Use of Barcode Systems in Preventing Medication Errors
Subject: Healthcare Research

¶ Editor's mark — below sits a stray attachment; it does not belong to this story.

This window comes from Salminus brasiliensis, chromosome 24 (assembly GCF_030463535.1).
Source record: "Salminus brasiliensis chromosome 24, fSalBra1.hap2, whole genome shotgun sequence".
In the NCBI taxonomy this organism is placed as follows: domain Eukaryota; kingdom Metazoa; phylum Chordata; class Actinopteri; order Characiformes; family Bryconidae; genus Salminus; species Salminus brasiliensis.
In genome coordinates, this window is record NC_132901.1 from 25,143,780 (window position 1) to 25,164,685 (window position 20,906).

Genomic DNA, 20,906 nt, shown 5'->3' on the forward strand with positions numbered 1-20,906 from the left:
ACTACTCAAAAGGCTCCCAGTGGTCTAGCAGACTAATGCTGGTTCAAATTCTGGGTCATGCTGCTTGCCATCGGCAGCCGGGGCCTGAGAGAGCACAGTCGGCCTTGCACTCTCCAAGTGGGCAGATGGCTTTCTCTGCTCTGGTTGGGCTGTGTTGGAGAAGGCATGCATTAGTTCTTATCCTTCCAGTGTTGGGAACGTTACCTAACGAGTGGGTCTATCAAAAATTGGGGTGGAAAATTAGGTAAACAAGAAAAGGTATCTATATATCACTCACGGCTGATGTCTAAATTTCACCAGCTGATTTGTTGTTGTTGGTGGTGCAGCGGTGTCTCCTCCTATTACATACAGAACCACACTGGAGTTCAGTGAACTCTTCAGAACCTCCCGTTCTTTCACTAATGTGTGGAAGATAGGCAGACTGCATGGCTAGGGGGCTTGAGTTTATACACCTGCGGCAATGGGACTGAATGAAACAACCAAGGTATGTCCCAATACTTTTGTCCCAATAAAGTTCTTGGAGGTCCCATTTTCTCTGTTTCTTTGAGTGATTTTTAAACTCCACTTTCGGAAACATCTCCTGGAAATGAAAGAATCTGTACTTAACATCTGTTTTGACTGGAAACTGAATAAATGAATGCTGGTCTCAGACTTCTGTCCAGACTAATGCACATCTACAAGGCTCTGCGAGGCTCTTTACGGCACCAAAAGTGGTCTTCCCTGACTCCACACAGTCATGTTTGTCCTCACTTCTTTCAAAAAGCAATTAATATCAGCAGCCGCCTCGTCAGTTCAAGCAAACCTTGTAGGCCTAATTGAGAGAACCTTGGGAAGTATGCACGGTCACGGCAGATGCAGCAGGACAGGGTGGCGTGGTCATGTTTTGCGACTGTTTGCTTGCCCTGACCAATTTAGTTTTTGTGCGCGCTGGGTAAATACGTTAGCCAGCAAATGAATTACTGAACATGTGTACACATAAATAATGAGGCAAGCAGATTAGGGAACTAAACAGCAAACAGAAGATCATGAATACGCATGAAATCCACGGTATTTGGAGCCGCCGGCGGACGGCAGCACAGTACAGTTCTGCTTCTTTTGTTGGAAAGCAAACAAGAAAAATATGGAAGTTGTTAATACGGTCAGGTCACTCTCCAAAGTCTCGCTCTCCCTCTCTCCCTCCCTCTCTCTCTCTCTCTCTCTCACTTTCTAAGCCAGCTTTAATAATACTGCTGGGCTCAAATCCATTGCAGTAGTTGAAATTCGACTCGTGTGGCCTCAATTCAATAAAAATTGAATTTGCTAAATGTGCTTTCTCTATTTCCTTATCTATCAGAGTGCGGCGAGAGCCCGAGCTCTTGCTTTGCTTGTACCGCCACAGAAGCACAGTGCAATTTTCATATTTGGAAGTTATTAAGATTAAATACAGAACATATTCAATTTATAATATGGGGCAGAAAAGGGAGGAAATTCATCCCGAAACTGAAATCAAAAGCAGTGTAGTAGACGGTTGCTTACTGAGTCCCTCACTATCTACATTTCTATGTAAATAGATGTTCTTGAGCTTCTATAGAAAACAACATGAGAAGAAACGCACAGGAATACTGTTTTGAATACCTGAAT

Avertable medication errors are among the primary triggers of medical-related injuries globally. According to Kharmmania et al. (2015), patient misidentification can cause improper treatment or diagnoses, medical procedures, and adverse patient outcomes. The wristband barcode scanning approach significantly minimizes medication errors – omission, extra dose, wrong route, wrong dose and form – length of admission, and additional costs. The system mentioned above has been identified as efficient in improving medical administration, pharmacy dispensary, and physician orders. The purpose of this study was to determine the effectiveness of wristband barcode systems in reducing medical errors.